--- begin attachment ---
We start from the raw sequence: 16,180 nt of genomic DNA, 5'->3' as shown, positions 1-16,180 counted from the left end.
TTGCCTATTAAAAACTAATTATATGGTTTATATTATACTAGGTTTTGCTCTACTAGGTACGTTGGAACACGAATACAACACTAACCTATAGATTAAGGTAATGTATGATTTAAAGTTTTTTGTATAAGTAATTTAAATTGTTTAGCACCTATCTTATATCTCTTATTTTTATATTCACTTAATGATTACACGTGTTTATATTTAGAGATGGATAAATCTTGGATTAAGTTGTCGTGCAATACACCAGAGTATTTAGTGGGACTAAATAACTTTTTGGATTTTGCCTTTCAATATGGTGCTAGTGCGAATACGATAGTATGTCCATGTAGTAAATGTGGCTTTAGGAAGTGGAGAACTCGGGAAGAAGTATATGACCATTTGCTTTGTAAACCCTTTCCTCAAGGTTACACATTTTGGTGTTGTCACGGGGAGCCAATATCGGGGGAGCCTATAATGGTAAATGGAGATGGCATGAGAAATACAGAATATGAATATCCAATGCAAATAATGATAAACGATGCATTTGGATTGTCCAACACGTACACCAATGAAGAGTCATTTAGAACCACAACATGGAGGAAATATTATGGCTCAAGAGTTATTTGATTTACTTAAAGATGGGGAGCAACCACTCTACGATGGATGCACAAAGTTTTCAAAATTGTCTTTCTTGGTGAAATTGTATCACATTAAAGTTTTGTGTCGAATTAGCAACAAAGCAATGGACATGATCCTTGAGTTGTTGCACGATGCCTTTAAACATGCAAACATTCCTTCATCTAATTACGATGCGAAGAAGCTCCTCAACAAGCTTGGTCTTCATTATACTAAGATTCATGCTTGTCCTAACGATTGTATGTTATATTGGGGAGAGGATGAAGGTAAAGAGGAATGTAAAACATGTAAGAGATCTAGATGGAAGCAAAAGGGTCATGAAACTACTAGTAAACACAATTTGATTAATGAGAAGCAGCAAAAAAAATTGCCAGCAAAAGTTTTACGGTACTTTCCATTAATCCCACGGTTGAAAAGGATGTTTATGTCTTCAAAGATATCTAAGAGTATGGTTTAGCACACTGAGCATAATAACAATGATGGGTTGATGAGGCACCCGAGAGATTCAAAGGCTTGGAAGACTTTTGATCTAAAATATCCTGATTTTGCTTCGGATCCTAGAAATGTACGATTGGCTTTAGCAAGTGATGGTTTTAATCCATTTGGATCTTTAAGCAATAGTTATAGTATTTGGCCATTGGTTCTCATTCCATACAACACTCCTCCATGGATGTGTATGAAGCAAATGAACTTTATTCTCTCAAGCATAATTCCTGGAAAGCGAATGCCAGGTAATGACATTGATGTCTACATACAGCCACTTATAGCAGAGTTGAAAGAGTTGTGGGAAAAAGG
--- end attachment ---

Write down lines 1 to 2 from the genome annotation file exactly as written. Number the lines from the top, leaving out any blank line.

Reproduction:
We start from the raw sequence: 16,180 nt of genomic DNA, 5'->3' as shown, positions 1-16,180 counted from the left end.
TTGCCTATTAAAAACTAATTATATGGTTTATATTATACTAGGTTTTGCTCTACTAGGTACGTTGGAACACGAATACAACACTAACCTATAGATTAAGGTAATGTATGATTTAAAGTTTTTTGTATAAGTAATTTAAATTGTTTAGCACCTATCTTATATCTCTTATTTTTATATTCACTTAATGATTACACGTGTTTATATTTAGAGATGGATAAATCTTGGATTAAGTTGTCGTGCAATACACCAGAGTATTTAGTGGGACTAAATAACTTTTTGGATTTTGCCTTTCAATATGGTGCTAGTGCGAATACGATAGTATGTCCATGTAGTAAATGTGGCTTTAGGAAGTGGAGAACTCGGGAAGAAGTATATGACCATTTGCTTTGTAAACCCTTTCCTCAAGGTTACACATTTTGGTGTTGTCACGGGGAGCCAATATCGGGGGAGCCTATAATGGTAAATGGAGATGGCATGAGAAATACAGAATATGAATATCCAATGCAAATAATGATAAACGATGCATTTGGATTGTCCAACACGTACACCAATGAAGAGTCATTTAGAACCACAACATGGAGGAAATATTATGGCTCAAGAGTTATTTGATTTACTTAAAGATGGGGAGCAACCACTCTACGATGGATGCACAAAGTTTTCAAAATTGTCTTTCTTGGTGAAATTGTATCACATTAAAGTTTTGTGTCGAATTAGCAACAAAGCAATGGACATGATCCTTGAGTTGTTGCACGATGCCTTTAAACATGCAAACATTCCTTCATCTAATTACGATGCGAAGAAGCTCCTCAACAAGCTTGGTCTTCATTATACTAAGATTCATGCTTGTCCTAACGATTGTATGTTATATTGGGGAGAGGATGAAGGTAAAGAGGAATGTAAAACATGTAAGAGATCTAGATGGAAGCAAAAGGGTCATGAAACTACTAGTAAACACAATTTGATTAATGAGAAGCAGCAAAAAAAATTGCCAGCAAAAGTTTTACGGTACTTTCCATTAATCCCACGGTTGAAAAGGATGTTTATGTCTTCAAAGATATCTAAGAGTATGGTTTAGCACACTGAGCATAATAACAATGATGGGTTGATGAGGCACCCGAGAGATTCAAAGGCTTGGAAGACTTTTGATCTAAAATATCCTGATTTTGCTTCGGATCCTAGAAATGTACGATTGGCTTTAGCAAGTGATGGTTTTAATCCATTTGGATCTTTAAGCAATAGTTATAGTATTTGGCCATTGGTTCTCATTCCATACAACACTCCTCCATGGATGTGTATGAAGCAAATGAACTTTATTCTCTCAAGCATAATTCCTGGAAAGCGAATGCCAGGTAATGACATTGATGTCTACATACAGCCACTTATAGCAGAGTTGAAAGAGTTGTGGGAAAAAGG